Wood ducks are colorful birds native to North America. They are also known as Carolina ducks. These waterfowl have bright patterns and coloration, but only the males have beautiful plumage. Like many other bird species, the females are much more demur and bland-looking than the males. Read on to learn about the wood duck.
Description of the Wood Duck
Wood ducks are small/medium-sized birds. They do not exceed two feet long, and have a wingspan less than two and a half feet across. In comparison, mallards make them look like dwarves.
The most notable characteristic of this species is their beautiful feathers. Male wood ducks have bright colors and patterns with an iridescent sheen to them. These birds are arguably the most colorful waterfowl in North America.
Interesting Facts About the Wood Duck
While these ducks are beautiful, they are also well adapted for their aquatic lifestyle. Wood ducks have a number of interesting traits and adaptations that help them survive.
- Bright Boys – The evolution of bright colored plumage and distinct patterns in male birds is not an uncommon occurrence. Some types of birds, like the bird of paradise, take this to an extreme! Scientists believe the birds with the brightest colors and prettiest plumage are more attractive to females.
- More Than a Pretty Face – Of course, the pretty colors are not the real reason male wood ducks are so successful. Females choose the brightest and most stand-out bird not because they like the colors, but because they are the most fit for survival. Only the cleverest and most athletic birds can survive with bright colors, because it makes them much more conspicuous to predators!
- Comeback Kid – Sadly, this brightly colored plumage did not always ensure healthy chicks. Humans took notice of the pretty feathers, and decided that they would look better on a hat than they would on a bird. Hunting pressed these birds to the brink of extinction during the 19th century. Thankfully, added protections have helped these birds bounce back successfully.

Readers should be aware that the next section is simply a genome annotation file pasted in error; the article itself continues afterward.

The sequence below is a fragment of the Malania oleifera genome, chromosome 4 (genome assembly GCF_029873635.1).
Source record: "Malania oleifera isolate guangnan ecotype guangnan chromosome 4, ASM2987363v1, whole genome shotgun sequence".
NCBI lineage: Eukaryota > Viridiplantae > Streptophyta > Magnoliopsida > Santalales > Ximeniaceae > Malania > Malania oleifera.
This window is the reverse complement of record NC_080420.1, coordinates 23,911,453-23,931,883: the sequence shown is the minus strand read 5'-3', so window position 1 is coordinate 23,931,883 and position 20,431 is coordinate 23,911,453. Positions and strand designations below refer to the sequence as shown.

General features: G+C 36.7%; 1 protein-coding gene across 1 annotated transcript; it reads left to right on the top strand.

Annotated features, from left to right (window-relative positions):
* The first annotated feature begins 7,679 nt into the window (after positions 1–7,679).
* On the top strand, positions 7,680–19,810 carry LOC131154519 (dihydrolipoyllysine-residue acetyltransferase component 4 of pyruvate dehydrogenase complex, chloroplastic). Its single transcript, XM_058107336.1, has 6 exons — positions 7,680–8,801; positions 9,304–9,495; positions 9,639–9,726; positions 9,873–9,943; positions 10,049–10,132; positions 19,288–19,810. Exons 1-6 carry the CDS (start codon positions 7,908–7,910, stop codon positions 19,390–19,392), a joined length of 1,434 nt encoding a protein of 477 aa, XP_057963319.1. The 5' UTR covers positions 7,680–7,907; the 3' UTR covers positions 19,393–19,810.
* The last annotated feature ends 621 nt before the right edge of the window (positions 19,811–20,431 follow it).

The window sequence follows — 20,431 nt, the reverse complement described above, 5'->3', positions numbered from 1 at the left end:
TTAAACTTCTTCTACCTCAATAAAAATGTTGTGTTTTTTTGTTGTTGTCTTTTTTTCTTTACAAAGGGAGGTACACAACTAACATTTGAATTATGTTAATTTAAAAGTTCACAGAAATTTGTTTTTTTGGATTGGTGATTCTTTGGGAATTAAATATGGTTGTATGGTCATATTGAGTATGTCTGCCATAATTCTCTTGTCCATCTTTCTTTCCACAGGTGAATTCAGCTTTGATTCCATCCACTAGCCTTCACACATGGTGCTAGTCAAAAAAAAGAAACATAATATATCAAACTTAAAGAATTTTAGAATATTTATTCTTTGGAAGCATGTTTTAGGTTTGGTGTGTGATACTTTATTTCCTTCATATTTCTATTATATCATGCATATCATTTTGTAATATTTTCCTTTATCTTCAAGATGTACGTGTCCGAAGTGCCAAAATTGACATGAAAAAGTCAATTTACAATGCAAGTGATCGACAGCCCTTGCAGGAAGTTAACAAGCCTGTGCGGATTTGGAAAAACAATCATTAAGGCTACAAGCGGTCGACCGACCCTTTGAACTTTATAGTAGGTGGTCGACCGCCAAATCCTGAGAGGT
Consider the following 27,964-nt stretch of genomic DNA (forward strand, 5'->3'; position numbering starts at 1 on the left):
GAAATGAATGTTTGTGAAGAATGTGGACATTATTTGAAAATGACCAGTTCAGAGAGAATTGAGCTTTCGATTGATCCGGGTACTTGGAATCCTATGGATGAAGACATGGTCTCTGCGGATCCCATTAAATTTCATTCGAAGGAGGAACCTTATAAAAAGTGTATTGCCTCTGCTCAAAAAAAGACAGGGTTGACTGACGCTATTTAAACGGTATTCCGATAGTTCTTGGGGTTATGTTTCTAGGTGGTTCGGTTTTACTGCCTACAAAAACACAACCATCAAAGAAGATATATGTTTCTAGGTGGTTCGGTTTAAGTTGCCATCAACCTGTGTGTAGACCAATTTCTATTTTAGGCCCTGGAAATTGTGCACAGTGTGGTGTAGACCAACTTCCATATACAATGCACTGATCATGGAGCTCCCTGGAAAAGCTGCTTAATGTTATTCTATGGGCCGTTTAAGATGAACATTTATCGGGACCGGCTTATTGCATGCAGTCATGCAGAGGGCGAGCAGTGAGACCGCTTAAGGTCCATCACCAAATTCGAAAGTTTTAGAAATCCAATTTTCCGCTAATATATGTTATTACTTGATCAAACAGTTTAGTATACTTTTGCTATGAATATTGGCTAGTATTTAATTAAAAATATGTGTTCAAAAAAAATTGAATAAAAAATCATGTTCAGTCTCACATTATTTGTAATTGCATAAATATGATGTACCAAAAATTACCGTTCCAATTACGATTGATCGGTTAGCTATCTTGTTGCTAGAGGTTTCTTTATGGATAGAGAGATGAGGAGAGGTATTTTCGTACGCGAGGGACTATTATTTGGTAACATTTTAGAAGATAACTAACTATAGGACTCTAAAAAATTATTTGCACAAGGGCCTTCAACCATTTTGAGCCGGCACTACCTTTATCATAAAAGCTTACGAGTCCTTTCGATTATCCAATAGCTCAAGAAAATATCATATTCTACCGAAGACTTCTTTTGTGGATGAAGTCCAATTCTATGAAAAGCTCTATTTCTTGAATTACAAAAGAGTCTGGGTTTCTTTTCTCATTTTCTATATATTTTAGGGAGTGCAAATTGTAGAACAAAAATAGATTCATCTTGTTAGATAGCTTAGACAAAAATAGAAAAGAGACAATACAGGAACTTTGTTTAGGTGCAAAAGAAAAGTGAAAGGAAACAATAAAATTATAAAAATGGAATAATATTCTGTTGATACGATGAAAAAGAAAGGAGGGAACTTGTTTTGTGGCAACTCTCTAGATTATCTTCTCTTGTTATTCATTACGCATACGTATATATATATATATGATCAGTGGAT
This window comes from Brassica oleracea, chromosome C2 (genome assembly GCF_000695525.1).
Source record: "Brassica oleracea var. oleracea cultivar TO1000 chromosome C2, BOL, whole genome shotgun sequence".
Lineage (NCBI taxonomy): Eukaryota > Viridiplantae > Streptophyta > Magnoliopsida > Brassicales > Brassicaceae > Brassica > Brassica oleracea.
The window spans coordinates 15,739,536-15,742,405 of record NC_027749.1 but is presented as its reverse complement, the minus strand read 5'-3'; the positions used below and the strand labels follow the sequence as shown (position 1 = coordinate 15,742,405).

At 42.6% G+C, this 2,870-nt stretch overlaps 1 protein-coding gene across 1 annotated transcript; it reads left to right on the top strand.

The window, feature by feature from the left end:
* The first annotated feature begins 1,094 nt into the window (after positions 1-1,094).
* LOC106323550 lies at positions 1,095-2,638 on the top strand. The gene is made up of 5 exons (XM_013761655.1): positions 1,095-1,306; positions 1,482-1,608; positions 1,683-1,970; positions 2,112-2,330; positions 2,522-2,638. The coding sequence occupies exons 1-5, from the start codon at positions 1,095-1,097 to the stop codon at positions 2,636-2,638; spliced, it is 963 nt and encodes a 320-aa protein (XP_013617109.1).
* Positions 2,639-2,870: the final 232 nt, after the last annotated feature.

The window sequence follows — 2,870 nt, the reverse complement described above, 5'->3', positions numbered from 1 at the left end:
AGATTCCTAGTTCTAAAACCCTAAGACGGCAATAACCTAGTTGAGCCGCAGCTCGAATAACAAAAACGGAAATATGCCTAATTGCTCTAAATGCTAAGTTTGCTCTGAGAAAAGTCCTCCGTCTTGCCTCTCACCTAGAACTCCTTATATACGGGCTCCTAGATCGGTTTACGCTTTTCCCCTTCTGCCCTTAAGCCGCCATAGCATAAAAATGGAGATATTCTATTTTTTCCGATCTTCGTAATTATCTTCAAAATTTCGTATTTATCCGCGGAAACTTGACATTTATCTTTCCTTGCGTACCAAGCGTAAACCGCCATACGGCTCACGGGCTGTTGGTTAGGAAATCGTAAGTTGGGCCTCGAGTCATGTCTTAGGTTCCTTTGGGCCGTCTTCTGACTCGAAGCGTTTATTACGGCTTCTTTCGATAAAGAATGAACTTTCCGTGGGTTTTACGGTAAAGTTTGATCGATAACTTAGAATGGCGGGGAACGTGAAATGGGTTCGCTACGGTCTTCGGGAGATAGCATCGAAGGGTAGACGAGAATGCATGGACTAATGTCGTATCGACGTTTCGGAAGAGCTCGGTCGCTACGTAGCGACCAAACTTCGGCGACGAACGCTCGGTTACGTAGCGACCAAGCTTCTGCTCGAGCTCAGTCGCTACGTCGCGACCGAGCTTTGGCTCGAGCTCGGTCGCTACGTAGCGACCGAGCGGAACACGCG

Habitat of the Wood Duck
Like most waterfowl, wood ducks like to live in close proximity to fresh water sources. They are most populous in swamps, marshes, ponds, small lakes, creeks, and other aquatic environments.
Tree cavities are especially important, as the birds nest off the ground in them. Because of this, nest boxes provided in wetland environments have helped give these birds a boost.
Distribution of the Wood Duck
Wood ducks have different ranges based upon the seasons and regions they live in. In the southern United States, from Texas east to the coast, the birds are year-round residents. The seasons are warm enough to sustain the birds without migrating.
In the northern United States, and parts of southern Canada, the birds breed in the summertime. These populations spend winter in Texas and the surrounding areas, as well as western Mexico. A year-round population also lives along the coast of the western United States.
Diet of the Wood Duck
Though they are mostly herbivorous, wood ducks are omnivores. Contrary to the behavior of most waterfowl, which spend their time tail-up eating aquatic vegetation, wood ducks forage on land. Their favorite foods are seeds, berries, acorns, and insects. They will forage for insects in shallow waters, but also search for them on land as well.
Wood Duck and Human Interaction
Historically, humans hunted wood ducks extensively. Hunters pressed the birds into a sharp decline, but thankfully the introduction of the Migratory Bird Act gave them some reprieve from this pressure.
While hunters can still legally hunt them, there are now limits on the number of birds each person can legally collect. Unlike some waterfowl, like the Canada goose, many landowners actually encourage the presence of wood ducks. They are not destructive, and do not adversely impact the environment.
Humans have not domesticated wood ducks in any way.
Does the Wood Duck Make a Good Pet
It is illegal to own a wood duck as a pet. They are a protected species, and you cannot harm, harass, or keep them without special federal and state permits.
Wood Duck Care
In a zoological setting, wood ducks are very successful. Their diets are easy to replicate, and zookeepers can provide them with nest boxes and breed successfully in captivity. The beautiful birds are always favorites of the public, and they are much more docile than some other waterfowl. They are skilled at flying, and zookeepers must keep them in a secure enclosure.
Behavior of the Wood Duck
While they are reliant on their aquatic environment, wood ducks are also reliant on trees and vegetation. They have sharp claws that can grip tree branches. This allows them to perch in trees, something that many species of waterfowl cannot do.
Pairs choose a suitable nesting location, and remain nearby. In some regions, the birds will migrate south for the winter, while in other locations they will stay in their territory year-round.
Reproduction of the Wood Duck
A pair of wood ducks must find a tree hollow to use as a nest, or a human-installed nest box. They use their own feathers to line the inside of the nest to cushion the eggs.
The female duck lays anywhere from 7 to 15 eggs in the nest, and incubates them for 30 days. The newly hatched ducklings must climb out of the nest and jump from the tree. The mother calls to her ducklings to encourage them to jump, and leads them to the water.